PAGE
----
Often I have heard the response to the Parable of the Workers in the Vineyard being that God may do anything he wishes and fairness isn’t something God is concerned with, rather he is sovereign, thus, he is justified. If you are not sure about the parable, it is the one where those who came last received the same pay as those who started working early to which the early workers respond with an indignant,
Matthew 20:12 (NIV):
‘These who were hired last worked only one hour,’ they said, ‘and you have made them equal to us who have borne the burden of the work and the heat of the day.’
I have never been real satisfied, actually quite dissatisfied, with the divine sovereignty response. Likely, my distaste comes from divine sovereignty not being the point of the story, rather it being inserted as the issue.
The Point of the Parable
The point of the parable was a lesson to the Jews about the Kingdom of God. They were expecting an exceptional status in the Kingdom of God. Their view that as the people of God, with nationalistic and genetic identification, they were superior in all categories. Thus, those Gentiles who joined them, while receiving the promise of redemption, were not full partakers and recipients of all of the Kingdom of God.
Christ is revealing that the misunderstanding of the many of the Israelites was with regard to God’s plan of redemption which was about to go from Israel as the light to the world into all the world, with God's people becoming believer priests, a people of God with no national identification and boundaries and certainly no genetic identification.
They were to receive, equally, the inheritance of the Jew in salvation and participation in the Kingdom of God. The point isn’t divine sovereignty and the right of the divine to do as he pleases, though all the divine pleases is good, just and right. God need not make such a point unless it is being argued (and here it is not), it is an assumed property of the divine. The point is the generosity of God in his redemptive plan and its eternal inheritance.
But He was Fair
In the parable the owner of the vineyard replied to the complainants by bringing to their recall the agreement he made with them and that he did not break that agreement. He did keep his agreement, with all parties.
What is Fairness?
In Colossians 4:1 God gives a warning to “masters”, or as we may apply more broadly, to those who have subordinates employed/dependent upon them for work and pay. He states (NIV):
Masters, provide your slaves with what is right and fair, because you know that you also have a Master in heaven.
The word fair, here is ἰσότης (isotés) which refers to that which is proportional. The Scriptures are quite clear on proportionalism. Proverbs 11:1 states about God’s viewpoint on the matter (NASB):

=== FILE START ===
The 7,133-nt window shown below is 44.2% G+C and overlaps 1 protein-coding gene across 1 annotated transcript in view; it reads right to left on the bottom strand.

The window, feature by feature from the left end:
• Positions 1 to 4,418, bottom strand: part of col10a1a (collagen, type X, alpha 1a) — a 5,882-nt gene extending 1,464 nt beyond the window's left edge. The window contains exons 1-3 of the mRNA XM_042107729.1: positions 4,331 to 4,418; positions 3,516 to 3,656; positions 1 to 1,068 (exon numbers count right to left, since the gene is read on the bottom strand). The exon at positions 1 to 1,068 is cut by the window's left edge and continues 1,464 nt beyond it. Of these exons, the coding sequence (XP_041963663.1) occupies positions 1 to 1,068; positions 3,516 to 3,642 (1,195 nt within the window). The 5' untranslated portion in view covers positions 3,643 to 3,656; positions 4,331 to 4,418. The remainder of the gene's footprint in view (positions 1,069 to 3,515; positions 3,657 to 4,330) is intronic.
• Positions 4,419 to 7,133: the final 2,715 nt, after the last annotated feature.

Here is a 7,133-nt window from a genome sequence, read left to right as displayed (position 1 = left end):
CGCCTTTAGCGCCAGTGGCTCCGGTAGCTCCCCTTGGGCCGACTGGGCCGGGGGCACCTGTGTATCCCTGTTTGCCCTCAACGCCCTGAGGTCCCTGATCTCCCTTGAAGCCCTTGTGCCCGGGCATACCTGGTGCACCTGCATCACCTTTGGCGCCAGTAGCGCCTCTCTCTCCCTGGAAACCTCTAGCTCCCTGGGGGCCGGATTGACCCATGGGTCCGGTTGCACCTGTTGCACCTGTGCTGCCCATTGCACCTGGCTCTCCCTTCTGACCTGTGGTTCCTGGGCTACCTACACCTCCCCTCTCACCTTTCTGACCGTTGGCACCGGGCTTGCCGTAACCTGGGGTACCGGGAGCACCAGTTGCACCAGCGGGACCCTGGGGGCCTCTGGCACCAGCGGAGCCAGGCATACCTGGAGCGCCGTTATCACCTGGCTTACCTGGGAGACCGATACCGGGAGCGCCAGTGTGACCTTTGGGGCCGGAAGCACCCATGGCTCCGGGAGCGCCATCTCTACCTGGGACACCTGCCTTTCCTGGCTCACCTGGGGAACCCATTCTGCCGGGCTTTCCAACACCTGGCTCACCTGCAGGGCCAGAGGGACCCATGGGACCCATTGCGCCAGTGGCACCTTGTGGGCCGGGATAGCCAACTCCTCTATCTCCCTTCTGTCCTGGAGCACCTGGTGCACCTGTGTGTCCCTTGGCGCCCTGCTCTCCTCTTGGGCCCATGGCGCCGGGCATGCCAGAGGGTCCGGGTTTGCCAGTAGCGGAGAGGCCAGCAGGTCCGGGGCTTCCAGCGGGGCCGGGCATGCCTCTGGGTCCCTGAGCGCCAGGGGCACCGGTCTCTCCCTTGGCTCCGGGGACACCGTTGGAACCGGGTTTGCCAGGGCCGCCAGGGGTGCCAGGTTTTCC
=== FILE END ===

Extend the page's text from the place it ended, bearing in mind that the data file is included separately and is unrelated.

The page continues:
A false balance is an abomination to the LORD, But a just weight is His delight.
God expects us to understand things in proportion. Exaggerations and minimization of the value of something so that you may profit in some manner is offensive to God and subject to his intervention. The only way to delight God with respect to this issue is to be fair, to be proportional.
How May We Apply This?
Obviously the passage in Colossians deals directly with selfish masters/employers. God has promised to judge mistreatment by masters/employers as well as vindicate the righteous subordinate in Colossians 3:25, the preceding verse (not necessarily immediate or temporal judgment or one we will get to see in this life time, maybe we will maybe we won’t but ultimately, that person will be judged and for the Christian it is loss of reward and gain of reward for the believing subordinate if we serve righteously), but the passage in Proverbs is far more broad.
In Proverbs it simply refers to an “unjust weight”. That which is disproportional. This can be regarding any category in life.
- Social infractions by friends
- Social infractions by those we dislike
- Co-workers who are less than ideal
- Moral failures by friends, even Pastors or Bible Teachers
- Moral failures by those we dislike, maybe hate (though we tell ourselves it isn’t hate because, after all, we aren’t like that)
How do we respond to these? Do we engage in over-the-top disproportional warfare or do we measure ourselves and make sure we are proportional?
How about the legal system. With regard to establishment principles in the Bible for governments? Consider the “three strikes and you’re out” method in California. Californians found that it could be disproportional in sentencing people to life without parole for crimes which did not warrant such burdensome sentences and certainly gave no room for social redemption.
We are this way sometimes with law enforcement but then, there are no easy and unimpeachable answers. Sometimes the nature of society simply does not allow for detailed and very time consuming deliberations in all matters.
The Ultimate Take Away
Fairness is not always a matter upon which everyone may agree. That is to say, some see greater value in one thing and others in something else. What we must take from this, however, is the imperative of God of a good conscience, a biblical conscience for the believer, in the matter. This is not to say strong or heavy push-back is never warranted but it must be proportional.
God wants us to be fair and to be just in our dealings with people. Being offended by one person you dislike but then excusing that behavior in a friend is called an unjust weight, it is hypocrisy.
Whatever standard you know is righteous, must always be righteous in the application of your thinking and treatment of a matter. It is true, life isn’t fair in and of itself but people can be and Christian are called to be.